Modifiers in Dungeons & Dragons have traditionally been placed on any number needed. So if your leather armor has acid splashed on it, maybe it’s damaged and grants a penalty to your AC (Armor Class) if you wear it. Or perhaps the enemy has fallen onto the ground and so you are granted a bonus modifier to your attack roll to hit the enemy because of his position. Any time a number is presented (AC and Attack Bonus for example) you could theoretically apply a positive or negative modifier. This creates more calculations on the part of the players. While the math certainly isn’t complicated, it wasn’t uncommon for players and DMs to add and subtract three or four separate modifiers. Sometimes more. This is time consuming and obnoxious, especially when it happens dozens of times in a given play session for multiple people.

However there is an interesting play of math that these modifiers can create. Let’s look at two specific modifiers. A -2AC and a +2Atk. I may not look as much, but these modifiers are mathematically exchangeable across characters. In other words, if you have a -2 to your AC, that is mathematically the same as giving me a +2 to my Attack roll. I’ll attempt to explain.

In the D20 core mechanic, you will roll a twenty sided die and add (or subtract) a modifier to the result of that roll. The die will give a result between 1 and 20 and the modifier will raise (or lower) that result by that amount. There is a median result on the die, 10 that is used as the base number for determining difficulty. In other words, when planning out how high or low a monsters AC (or other values) should be, it is faster to assume that 10 is the typical roll. Knowing this, we’ll look at some attack modifiers vs AC values. Let’s assume that you have 16AC and I have an attack modifier of +4. The game assumes that I’m going to average a totaled result of 14, thereby missing your 16AC. If you had a -2AC, that would give you an effective 14AC. My result of 14 would hit you. Or if I had a +2 Atk, that would raise my Attack modifier from +4 to +6, giving me an effective average of 16, hitting your AC or 16. Now, of course I could get any other number with fair odds, but there’s one last detail to remember.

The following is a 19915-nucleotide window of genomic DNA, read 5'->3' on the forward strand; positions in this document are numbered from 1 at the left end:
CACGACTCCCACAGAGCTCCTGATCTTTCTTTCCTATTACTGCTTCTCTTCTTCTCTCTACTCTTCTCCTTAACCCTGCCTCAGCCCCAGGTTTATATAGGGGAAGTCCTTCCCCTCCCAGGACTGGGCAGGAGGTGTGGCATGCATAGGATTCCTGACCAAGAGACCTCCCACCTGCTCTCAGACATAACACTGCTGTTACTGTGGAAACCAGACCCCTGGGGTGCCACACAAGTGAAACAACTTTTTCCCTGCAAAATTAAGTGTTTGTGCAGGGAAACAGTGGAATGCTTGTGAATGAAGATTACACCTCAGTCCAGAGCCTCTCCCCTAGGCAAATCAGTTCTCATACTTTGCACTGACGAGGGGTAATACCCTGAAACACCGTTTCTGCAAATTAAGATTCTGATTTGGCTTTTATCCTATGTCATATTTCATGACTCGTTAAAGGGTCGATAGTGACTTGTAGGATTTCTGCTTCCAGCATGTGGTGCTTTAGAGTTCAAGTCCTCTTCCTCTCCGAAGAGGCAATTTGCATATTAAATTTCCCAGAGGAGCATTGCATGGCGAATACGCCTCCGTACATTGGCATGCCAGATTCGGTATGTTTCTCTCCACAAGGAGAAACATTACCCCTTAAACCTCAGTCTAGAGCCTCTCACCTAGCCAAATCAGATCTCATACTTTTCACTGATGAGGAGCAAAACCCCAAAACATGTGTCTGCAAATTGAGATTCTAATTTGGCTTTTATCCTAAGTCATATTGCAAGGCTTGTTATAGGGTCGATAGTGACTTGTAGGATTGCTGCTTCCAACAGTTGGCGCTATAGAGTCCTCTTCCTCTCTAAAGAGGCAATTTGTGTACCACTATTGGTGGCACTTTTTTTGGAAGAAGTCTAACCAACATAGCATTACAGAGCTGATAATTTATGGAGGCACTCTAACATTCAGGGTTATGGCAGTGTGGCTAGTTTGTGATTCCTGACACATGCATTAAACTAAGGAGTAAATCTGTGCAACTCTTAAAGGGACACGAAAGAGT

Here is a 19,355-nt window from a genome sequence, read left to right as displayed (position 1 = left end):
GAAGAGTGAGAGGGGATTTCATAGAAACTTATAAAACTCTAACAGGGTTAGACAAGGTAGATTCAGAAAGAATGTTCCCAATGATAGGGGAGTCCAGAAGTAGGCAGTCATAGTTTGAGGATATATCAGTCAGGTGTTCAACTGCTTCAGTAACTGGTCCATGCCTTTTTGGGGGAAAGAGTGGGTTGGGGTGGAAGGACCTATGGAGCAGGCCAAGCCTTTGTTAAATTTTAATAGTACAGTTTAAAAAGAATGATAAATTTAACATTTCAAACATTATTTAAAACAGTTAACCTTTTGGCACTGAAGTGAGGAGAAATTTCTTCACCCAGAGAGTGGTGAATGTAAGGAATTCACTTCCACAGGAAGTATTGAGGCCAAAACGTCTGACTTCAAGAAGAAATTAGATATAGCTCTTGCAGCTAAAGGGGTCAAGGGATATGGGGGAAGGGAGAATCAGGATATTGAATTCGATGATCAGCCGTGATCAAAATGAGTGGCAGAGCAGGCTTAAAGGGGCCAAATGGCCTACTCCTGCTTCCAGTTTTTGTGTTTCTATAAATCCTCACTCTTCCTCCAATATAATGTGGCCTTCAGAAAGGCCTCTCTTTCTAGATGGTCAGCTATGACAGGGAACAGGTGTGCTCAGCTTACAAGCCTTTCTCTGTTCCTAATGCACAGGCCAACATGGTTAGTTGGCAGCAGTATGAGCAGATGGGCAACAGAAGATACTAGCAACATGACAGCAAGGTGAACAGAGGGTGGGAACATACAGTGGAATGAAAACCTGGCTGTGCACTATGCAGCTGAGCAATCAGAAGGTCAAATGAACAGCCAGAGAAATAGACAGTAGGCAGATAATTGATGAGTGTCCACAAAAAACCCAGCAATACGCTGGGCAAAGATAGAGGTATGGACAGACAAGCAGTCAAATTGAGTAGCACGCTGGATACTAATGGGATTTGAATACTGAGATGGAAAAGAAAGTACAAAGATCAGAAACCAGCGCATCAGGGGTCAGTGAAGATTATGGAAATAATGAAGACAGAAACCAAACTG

Static numbers, are just a rolled d20 with a set result of 10. So an AC is determined by taking the number 10, and adding the relevant armor and dexterity modifiers. A Spell save DC is just the number 10 + the relevant modifiers. In fact, you can think of a spell save DC as being an attack roll, and the save itself as setting the AC for the spell to hit. Spells of this nature are assumed to hit automatically, but a person could be unaffected by the spell, so they roll a save. The number for them to beat is the Spell Save DC. In effect, you’re both just creating two numbers and comparing them. One is rolled randomly in the moment, and the other is predetermined based on the median of 10.

So, why does this happen? Why don’t both players just have set attack and defense values? Or why aren’t both numbers rolled each time, every time? Many reasons exist, but I posit that there are three primary reasons.

Firstly, that rolling gives you a sense of agency and control. By rolling the dice, you feel like you are contributing. If you just named a static number, it would feel out of your control, but ironically, since you are rolling dice and putting the result up to fate, you’ve now seemingly done something.